I have neither the tools nor the experience thus far in my own gardening life to assist others.  When faced with an unknown I typically reflect on my experience as an educator and as a student for inspiration.  As a student in the Teaching with Technology track, I am reminded of the power of crowdsourcing as a way to problem solve.  In the world of digital learning, one is never alone.  There are many gardeners on Twitter ready to supply an idea or suggestion.

There are many changes necessary for learners to become successful gardeners. Embracing the changes necessary to create a community of gardeners means being willing to embrace a period of transition.  William Bridges suggests that every transition begins with an ending, is followed by a period of confusion, which eventually leads to a new beginning.  While some adult educators may consider this a misuse of his theory of transition, I would like to suggest that the learning events in this program indeed require greater effort, time and consideration, on the part of the learner, prior to making the leap to change old behaviors with new ones.

What behaviors will need to end?

  • Composting means that participants need to create a new routine for waste management along with time to sort the harvest. This practice is easier said than done.  Composting eliminates excessive garbage and smell during the warm months, yet means remembering to sort correctly and to feed worms that are living in your home. (To which some readers say, “Yuck!”)
  • Gardening preparation means that participants will need to consider the health of the soil by testing and amending it. The clay soil in Virginia leaves much to be desired!
  • Intensive gardening means considering not only the spacing of plants but also the need for resources and beneficial partnerships with other plantings, such as flowers and herbs.
  • The old method of plop and go does not yield a successful crop of vegetables, as a friend recently lamented when telling me of the death of his garden.

The structure of the learning tasks provides a safety for the learners as well as accountability for me as the designer.  I structured a time for dialogue and discussion during the induction period of each event. The time to understand the context in which learning occurred engages emotional intelligence on the part of the designer and implementers. Leaders should strive to develop a personal relationship with each participant.  Bridges suggests that individuals keep the connections to the people and places that define who we are. Learners who feel a sense of connection to the community garden and a sense of acceptance among the volunteer gardeners may develop a positive reaction to their new learning. Merriam and Clark suggest that in order for the experience to be significant it must be attended to and reflect on.  Dialog provides a place in which the learner could tell his or her story about the learning. It is my hope that the learning events produce positive effects on the learners through education. An increased sense of worth, because of the learning and relationships developed through the program, makes the effort necessary to produce this program well worth it!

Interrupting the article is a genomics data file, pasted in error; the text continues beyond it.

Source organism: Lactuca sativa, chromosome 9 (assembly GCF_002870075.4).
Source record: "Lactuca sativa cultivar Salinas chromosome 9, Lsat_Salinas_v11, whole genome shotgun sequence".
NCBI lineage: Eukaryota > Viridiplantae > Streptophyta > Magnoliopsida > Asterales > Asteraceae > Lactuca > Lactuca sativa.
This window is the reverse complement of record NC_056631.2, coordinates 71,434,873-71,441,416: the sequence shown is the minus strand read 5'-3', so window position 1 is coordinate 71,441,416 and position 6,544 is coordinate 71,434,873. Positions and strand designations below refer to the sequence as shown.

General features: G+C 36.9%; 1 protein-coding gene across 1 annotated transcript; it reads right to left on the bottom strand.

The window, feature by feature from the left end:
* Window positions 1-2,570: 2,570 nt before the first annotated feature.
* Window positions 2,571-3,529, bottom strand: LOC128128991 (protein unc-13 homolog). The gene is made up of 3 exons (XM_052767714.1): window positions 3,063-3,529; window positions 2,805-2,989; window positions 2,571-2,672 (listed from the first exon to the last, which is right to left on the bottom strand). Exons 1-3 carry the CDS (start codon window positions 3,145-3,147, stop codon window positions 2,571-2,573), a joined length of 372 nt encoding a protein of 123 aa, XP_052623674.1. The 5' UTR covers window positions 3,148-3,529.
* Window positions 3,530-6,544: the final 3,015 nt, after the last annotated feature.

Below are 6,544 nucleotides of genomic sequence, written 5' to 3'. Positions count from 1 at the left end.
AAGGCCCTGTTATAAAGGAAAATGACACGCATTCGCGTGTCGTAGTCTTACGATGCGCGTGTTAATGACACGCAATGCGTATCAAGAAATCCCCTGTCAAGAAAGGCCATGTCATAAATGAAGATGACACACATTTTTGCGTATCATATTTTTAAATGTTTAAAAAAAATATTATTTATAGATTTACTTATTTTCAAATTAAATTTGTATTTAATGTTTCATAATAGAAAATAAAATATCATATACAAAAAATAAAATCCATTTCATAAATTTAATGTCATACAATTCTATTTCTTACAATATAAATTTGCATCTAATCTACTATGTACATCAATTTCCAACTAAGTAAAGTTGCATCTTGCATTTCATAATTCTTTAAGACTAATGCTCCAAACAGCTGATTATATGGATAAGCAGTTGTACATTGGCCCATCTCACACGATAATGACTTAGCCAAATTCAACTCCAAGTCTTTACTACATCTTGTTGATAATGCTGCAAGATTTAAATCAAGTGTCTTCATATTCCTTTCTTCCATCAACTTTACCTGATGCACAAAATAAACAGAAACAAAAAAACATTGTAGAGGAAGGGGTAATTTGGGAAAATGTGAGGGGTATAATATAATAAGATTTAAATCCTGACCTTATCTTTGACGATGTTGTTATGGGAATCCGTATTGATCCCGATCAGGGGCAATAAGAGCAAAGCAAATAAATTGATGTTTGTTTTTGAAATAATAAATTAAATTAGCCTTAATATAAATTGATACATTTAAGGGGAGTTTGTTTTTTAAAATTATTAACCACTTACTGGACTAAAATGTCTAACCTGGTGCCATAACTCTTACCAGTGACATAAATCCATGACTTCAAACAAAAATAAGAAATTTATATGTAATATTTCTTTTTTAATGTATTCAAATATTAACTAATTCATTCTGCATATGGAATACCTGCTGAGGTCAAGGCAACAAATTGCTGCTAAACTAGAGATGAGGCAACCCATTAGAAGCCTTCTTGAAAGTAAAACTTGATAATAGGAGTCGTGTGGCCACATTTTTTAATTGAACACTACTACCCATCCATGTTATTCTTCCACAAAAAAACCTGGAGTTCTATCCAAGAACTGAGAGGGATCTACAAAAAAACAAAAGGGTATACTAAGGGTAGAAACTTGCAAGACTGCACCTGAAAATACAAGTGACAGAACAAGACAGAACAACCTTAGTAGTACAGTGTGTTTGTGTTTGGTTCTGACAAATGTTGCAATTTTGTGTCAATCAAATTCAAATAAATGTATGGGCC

I listen to Margaret Roach’s podcast “A Way to Garden,” while doing housework or while waiting for soccer practice to end.  I find her weekly dose of “gardening know how and woo woo” inspiring. Through her podcast interviews, I have met many gardeners of national importance, who share failures and successes of a life of gardening endeavors.   She is Terrance Mann and my fellow gardeners are the baseball players of games long gone. She is standing in the community garden telling me, “If I plan it, they will come.”

 

Adlt 606: #1 This I believe…

source: questpcs.com
source: questpcs.com

A mission statement is a common element found in every academic institutions where I have worked.  In my early days of teaching, I would stand in front of the elevator at the end of the day, laden with a cart full of objects, and stare at the mission statement for my school.  The statement, created several years before I arrived, was an idea that I was to uphold. It was understood that it would best serve the needs of the community.  I wondered if this statement, crafted with great care after hours of meetings, reflected the verbiage and ideas relevant to the community?  This institution is not necessarily any different from any other in which I have worked. In all the planning, are the stakeholders, namely those of the community of educators, parents and students involved in the discussion and writing of a statement about them?